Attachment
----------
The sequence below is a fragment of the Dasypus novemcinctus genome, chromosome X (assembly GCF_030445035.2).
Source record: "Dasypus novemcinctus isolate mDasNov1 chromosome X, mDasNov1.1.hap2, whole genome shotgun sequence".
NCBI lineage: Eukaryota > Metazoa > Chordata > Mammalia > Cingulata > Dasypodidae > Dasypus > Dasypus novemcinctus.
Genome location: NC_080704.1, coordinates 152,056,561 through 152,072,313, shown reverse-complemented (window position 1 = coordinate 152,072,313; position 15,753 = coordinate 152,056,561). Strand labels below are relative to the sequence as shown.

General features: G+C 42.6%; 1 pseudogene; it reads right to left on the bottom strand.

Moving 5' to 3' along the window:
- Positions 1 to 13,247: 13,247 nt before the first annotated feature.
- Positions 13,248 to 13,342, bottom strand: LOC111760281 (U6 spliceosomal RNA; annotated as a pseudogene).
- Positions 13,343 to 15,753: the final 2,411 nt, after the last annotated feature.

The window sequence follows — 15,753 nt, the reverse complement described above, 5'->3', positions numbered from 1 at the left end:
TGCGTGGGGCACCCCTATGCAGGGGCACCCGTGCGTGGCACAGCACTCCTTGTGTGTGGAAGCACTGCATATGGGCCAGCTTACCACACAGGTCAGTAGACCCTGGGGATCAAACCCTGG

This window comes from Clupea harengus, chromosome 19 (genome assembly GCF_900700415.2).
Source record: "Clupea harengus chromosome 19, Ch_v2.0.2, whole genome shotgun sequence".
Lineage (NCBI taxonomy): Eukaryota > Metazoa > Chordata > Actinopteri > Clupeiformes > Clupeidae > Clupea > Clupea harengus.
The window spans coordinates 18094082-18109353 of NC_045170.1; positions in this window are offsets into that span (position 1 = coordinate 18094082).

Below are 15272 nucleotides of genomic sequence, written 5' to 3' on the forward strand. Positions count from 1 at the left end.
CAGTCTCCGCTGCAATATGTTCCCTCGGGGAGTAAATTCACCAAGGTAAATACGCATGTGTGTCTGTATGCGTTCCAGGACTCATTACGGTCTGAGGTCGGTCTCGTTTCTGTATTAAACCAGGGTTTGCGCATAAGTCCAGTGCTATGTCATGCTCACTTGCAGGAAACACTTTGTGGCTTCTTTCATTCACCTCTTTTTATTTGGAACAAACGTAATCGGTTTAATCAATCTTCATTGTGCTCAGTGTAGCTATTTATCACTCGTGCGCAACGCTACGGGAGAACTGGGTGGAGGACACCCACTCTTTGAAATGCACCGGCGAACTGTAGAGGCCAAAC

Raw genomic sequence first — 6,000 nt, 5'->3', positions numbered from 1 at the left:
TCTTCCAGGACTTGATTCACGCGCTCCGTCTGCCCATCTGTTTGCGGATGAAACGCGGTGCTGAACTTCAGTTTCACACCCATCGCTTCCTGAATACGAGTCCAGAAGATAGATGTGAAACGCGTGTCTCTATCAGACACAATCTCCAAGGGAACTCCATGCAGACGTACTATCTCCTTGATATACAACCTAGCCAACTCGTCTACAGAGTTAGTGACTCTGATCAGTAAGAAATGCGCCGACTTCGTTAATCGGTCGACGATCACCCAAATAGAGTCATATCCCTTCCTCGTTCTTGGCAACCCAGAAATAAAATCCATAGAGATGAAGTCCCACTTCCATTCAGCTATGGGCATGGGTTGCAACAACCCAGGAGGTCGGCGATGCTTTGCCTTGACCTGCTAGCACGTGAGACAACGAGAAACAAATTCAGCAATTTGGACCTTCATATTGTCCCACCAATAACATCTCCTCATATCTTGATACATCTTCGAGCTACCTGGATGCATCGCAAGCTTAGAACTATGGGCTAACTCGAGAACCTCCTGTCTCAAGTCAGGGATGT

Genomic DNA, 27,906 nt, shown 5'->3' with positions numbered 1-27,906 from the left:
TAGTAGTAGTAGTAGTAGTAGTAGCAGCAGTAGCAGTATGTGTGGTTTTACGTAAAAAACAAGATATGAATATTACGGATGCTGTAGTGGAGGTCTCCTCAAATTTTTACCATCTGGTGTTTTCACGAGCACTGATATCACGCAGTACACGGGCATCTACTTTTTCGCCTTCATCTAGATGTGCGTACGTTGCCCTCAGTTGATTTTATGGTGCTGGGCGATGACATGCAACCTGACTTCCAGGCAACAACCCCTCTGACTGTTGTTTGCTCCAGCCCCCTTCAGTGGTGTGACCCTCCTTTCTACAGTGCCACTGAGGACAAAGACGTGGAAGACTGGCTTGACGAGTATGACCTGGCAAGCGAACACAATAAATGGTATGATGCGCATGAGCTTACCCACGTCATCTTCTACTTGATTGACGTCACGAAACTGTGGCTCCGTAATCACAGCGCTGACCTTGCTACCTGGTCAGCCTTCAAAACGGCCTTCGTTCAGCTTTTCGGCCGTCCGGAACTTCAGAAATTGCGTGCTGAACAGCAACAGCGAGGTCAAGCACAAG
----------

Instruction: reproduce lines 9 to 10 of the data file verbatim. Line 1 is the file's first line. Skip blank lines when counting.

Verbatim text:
- Positions 13,343 to 15,753: the final 2,411 nt, after the last annotated feature.

The window sequence follows — 15,753 nt, the reverse complement described above, 5'->3', positions numbered from 1 at the left end: